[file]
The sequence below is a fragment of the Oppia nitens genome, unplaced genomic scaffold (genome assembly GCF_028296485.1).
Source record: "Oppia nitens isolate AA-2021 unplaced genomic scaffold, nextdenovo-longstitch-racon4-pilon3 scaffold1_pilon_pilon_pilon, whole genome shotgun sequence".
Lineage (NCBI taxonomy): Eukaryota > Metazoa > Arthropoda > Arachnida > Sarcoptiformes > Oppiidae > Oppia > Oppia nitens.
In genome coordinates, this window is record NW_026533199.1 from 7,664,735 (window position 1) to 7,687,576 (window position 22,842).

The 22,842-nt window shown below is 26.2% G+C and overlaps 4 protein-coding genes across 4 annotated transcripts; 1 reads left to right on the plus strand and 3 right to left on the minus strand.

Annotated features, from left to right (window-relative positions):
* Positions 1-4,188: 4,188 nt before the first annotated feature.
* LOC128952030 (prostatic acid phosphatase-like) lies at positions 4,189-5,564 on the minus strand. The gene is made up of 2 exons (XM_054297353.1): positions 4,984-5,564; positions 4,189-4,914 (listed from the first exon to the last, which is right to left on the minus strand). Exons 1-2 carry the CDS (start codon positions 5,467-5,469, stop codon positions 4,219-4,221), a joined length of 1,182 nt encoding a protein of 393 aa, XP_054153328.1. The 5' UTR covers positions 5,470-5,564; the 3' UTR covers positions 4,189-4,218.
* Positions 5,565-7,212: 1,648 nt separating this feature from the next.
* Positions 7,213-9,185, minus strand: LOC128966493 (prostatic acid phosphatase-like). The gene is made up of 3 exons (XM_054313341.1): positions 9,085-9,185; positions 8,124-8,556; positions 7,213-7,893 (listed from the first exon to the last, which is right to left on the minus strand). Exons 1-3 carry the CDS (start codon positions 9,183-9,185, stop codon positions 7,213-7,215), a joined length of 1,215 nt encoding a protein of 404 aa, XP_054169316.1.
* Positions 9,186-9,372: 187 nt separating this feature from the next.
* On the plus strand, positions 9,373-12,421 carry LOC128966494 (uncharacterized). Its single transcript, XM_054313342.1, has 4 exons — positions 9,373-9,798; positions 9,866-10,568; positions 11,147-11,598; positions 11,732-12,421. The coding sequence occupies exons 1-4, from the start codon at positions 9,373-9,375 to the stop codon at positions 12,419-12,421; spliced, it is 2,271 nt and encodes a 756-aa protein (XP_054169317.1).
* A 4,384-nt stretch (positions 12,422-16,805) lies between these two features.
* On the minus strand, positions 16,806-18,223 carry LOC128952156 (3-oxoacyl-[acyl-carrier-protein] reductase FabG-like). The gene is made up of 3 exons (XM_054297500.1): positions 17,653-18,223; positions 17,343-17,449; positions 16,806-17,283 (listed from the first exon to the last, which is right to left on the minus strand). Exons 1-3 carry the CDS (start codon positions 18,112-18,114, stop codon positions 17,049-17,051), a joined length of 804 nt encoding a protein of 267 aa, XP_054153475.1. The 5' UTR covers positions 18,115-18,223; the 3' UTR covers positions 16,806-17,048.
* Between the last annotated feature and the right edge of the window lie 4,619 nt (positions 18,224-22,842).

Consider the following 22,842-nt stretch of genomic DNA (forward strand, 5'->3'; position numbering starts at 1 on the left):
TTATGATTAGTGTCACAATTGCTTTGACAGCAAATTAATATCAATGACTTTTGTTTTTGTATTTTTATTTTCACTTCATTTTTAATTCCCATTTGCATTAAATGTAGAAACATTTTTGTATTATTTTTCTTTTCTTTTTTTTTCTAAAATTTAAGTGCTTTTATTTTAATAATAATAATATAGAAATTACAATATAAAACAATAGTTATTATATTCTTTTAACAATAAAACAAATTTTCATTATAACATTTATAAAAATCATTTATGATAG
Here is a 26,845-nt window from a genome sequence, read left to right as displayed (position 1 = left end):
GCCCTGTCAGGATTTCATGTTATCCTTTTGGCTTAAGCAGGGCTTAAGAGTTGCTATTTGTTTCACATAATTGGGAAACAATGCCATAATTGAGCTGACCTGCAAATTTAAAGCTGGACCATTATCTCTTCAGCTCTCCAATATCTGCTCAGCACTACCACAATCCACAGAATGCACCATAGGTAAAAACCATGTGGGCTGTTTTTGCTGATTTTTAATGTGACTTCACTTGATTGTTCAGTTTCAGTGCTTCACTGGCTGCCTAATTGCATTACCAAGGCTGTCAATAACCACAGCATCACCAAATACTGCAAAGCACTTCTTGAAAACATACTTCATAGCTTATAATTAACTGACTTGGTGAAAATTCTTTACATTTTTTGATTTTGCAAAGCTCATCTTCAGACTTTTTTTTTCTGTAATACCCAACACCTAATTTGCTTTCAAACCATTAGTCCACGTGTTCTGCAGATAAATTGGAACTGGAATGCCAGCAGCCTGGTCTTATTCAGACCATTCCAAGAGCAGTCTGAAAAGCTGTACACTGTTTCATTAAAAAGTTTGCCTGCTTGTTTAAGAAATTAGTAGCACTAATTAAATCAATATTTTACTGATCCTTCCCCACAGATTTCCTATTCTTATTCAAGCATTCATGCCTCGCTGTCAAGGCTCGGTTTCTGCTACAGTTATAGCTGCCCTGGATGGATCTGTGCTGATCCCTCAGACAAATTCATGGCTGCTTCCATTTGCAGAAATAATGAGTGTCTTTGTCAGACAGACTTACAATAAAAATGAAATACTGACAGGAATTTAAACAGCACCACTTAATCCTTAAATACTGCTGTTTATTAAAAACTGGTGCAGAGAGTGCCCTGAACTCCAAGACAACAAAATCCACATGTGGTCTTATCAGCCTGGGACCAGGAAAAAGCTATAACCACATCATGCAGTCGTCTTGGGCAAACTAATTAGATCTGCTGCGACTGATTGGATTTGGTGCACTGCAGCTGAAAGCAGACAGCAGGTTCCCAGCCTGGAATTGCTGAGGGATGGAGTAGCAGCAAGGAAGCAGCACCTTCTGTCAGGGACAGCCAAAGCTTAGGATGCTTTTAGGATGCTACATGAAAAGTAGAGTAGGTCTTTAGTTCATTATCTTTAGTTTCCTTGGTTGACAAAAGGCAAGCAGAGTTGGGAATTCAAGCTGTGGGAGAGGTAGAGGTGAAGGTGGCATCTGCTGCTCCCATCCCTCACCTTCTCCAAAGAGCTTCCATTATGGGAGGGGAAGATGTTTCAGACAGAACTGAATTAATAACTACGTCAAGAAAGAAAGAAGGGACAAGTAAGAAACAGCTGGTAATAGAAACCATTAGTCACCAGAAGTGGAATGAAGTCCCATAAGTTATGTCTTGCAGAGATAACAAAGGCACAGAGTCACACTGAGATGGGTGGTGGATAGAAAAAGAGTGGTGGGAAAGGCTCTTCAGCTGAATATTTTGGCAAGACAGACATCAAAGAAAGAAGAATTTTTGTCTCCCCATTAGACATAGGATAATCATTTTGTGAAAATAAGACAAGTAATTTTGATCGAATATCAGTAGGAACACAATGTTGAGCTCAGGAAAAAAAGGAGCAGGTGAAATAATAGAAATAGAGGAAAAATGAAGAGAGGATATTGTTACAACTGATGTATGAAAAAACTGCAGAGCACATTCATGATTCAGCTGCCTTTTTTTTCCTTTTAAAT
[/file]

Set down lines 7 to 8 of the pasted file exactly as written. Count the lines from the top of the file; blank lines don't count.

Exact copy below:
* Positions 1-4,188: 4,188 nt before the first annotated feature.
* LOC128952030 (prostatic acid phosphatase-like) lies at positions 4,189-5,564 on the minus strand. The gene is made up of 2 exons (XM_054297353.1): positions 4,984-5,564; positions 4,189-4,914 (listed from the first exon to the last, which is right to left on the minus strand). Exons 1-2 carry the CDS (start codon positions 5,467-5,469, stop codon positions 4,219-4,221), a joined length of 1,182 nt encoding a protein of 393 aa, XP_054153328.1. The 5' UTR covers positions 5,470-5,564; the 3' UTR covers positions 4,189-4,218.